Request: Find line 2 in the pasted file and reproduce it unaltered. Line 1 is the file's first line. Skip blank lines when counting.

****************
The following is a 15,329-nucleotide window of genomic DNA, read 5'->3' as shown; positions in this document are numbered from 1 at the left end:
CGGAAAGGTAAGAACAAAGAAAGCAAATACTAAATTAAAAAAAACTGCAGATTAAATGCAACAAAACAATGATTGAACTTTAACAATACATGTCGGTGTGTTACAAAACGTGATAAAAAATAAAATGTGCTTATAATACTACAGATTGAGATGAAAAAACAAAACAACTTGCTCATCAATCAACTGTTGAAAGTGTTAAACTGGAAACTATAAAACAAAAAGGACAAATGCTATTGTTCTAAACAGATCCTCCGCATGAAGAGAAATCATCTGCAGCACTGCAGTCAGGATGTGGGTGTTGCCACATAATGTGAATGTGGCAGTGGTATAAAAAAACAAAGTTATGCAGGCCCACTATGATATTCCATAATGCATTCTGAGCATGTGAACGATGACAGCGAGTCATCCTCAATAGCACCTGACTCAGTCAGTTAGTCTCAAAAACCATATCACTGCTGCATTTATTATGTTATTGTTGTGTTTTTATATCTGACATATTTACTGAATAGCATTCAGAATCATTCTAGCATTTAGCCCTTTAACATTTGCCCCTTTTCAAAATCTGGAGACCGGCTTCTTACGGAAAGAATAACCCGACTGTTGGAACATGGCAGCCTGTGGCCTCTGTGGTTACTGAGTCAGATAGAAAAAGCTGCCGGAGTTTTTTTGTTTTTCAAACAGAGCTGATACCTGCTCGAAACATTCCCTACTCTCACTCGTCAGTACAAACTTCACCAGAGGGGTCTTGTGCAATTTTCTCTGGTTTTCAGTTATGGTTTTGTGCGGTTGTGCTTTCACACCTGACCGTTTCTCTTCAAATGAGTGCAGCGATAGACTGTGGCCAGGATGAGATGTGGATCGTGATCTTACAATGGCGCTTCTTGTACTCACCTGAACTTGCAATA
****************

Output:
CGGAAAGGTAAGAACAAAGAAAGCAAATACTAAATTAAAAAAAACTGCAGATTAAATGCAACAAAACAATGATTGAACTTTAACAATACATGTCGGTGTGTTACAAAACGTGATAAAAAATAAAATGTGCTTATAATACTACAGATTGAGATGAAAAAACAAAACAACTTGCTCATCAATCAACTGTTGAAAGTGTTAAACTGGAAACTATAAAACAAAAAGGACAAATGCTATTGTTCTAAACAGATCCTCCGCATGAAGAGAAATCATCTGCAGCACTGCAGTCAGGATGTGGGTGTTGCCACATAATGTGAATGTGGCAGTGGTATAAAAAAACAAAGTTATGCAGGCCCACTATGATATTCCATAATGCATTCTGAGCATGTGAACGATGACAGCGAGTCATCCTCAATAGCACCTGACTCAGTCAGTTAGTCTCAAAAACCATATCACTGCTGCATTTATTATGTTATTGTTGTGTTTTTATATCTGACATATTTACTGAATAGCATTCAGAATCATTCTAGCATTTAGCCCTTTAACATTTGCCCCTTTTCAAAATCTGGAGACCGGCTTCTTACGGAAAGAATAACCCGACTGTTGGAACATGGCAGCCTGTGGCCTCTGTGGTTACTGAGTCAGATAGAAAAAGCTGCCGGAGTTTTTTTGTTTTTCAAACAGAGCTGATACCTGCTCGAAACATTCCCTACTCTCACTCGTCAGTACAAACTTCACCAGAGGGGTCTTGTGCAATTTTCTCTGGTTTTCAGTTATGGTTTTGTGCGGTTGTGCTTTCACACCTGACCGTTTCTCTTCAAATGAGTGCAGCGATAGACTGTGGCCAGGATGAGATGTGGATCGTGATCTTACAATGGCGCTTCTTGTACTCACCTGAACTTGCAATA